Texas adjusts to NCAA rule changes aimed at offensive freedom

Jori Epstein

Fans watch basketball because it’s fast. They enjoy the thrill of players sprinting down the court, executing an offense with speed and precision while avoiding defenders.

But the NCAA wants the game to move faster. So it instituted rule changes for the 2013-14 season to quicken the pace. New rules restrict when coaches can call time-outs, when officials can review calls and how intense defenders can play on or off the ball. In addition to this more stringent foul call policy, the NCAA reinstituted the 10-second backcourt violation.

Head coach Karen Aston said the rule changes balance out the 10-second rule.

“Had the rules not changed simultaneously, we would have taken advantage by pressing backcourt,” Aston said. “But the rules make everyone back up a little bit and back off.”

The backcourt violation was reinstated at the NCAA Women’s Basketball Rules Committee meeting in June. According to the committee report, the rule change aims “to increase offensive scoring opportunities, reward defensive strategies and cause offensive teams to have to increase the pace of play from the backcourt to the front court.”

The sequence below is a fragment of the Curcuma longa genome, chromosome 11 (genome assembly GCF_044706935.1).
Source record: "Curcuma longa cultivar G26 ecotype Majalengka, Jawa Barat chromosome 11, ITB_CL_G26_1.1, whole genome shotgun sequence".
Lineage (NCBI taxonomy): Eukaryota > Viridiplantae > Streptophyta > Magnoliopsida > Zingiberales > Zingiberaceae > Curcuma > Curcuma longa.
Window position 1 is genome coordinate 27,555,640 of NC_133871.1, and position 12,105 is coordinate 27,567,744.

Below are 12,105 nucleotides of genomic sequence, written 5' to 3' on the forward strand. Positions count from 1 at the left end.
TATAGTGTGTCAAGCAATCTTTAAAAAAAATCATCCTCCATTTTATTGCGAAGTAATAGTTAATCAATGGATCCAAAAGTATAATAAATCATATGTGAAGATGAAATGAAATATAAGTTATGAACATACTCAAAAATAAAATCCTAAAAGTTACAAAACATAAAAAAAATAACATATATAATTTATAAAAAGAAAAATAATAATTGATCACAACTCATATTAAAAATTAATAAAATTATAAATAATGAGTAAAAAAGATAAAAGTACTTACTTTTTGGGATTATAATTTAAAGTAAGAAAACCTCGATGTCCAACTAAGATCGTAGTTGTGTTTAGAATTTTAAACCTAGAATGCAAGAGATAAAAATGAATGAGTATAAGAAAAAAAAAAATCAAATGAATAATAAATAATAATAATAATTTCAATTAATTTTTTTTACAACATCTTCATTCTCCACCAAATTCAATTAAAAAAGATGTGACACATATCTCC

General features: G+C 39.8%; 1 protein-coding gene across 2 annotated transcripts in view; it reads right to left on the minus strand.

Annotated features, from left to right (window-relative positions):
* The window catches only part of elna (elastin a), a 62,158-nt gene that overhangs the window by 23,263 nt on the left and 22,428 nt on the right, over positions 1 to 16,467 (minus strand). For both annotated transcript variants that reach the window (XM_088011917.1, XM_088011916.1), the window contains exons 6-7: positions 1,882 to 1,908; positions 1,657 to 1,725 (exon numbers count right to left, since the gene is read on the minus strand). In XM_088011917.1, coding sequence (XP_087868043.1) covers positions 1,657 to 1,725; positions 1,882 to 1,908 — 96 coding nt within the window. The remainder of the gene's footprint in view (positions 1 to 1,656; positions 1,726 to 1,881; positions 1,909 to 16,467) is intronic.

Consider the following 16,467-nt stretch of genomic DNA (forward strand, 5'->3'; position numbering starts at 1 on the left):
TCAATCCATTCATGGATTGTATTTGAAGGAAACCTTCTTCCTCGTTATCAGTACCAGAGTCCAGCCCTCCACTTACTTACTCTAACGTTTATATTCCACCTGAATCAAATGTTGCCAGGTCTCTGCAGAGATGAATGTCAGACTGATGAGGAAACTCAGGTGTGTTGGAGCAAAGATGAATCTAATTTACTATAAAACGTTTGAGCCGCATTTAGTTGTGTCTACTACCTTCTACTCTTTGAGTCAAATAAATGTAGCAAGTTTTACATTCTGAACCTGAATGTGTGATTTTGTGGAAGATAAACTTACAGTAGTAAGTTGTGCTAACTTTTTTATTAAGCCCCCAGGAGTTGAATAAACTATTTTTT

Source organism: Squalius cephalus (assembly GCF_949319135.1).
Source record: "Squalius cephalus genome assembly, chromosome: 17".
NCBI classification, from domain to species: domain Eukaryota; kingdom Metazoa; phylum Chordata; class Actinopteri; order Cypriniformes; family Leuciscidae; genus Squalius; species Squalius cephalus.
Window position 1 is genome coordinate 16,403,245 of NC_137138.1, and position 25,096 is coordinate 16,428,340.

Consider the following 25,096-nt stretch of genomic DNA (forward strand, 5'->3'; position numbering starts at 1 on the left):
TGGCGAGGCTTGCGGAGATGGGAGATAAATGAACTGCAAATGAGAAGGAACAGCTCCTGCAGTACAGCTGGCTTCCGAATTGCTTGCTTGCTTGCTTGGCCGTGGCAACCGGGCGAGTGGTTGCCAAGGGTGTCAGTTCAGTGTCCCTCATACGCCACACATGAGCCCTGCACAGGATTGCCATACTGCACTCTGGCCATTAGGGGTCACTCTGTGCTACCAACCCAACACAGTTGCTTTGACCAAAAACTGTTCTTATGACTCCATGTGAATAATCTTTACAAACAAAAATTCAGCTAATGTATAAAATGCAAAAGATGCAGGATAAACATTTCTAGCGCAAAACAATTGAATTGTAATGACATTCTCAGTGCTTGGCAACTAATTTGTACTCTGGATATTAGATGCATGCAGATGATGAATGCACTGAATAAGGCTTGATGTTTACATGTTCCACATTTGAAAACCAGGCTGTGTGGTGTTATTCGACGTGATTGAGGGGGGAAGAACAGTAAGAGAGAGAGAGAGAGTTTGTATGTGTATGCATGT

Sophomore guard Brady Sanders didn’t think the rule would affect the Longhorns since they already focus on transitions. Even Aston wondered if it would ever be a factor. But against Texas State on Wednesday night, officials called Texas for a backcourt violation. 

“Players like [Nneka Enemkpali] are extremely aggressive and have been aggressive their whole life,” Aston said. “Now you’re asking them not to be? It’s going to be different, but our guards have to go into the game and figure out how that officiating crew is going to call it.”

Though the increase in foul calls has pinned Texas at 43 fouls in its first two games, the offensive benefits show. 

Texas’ 54-point win against the Bobcats on Wednesday was its highest score differential in three years.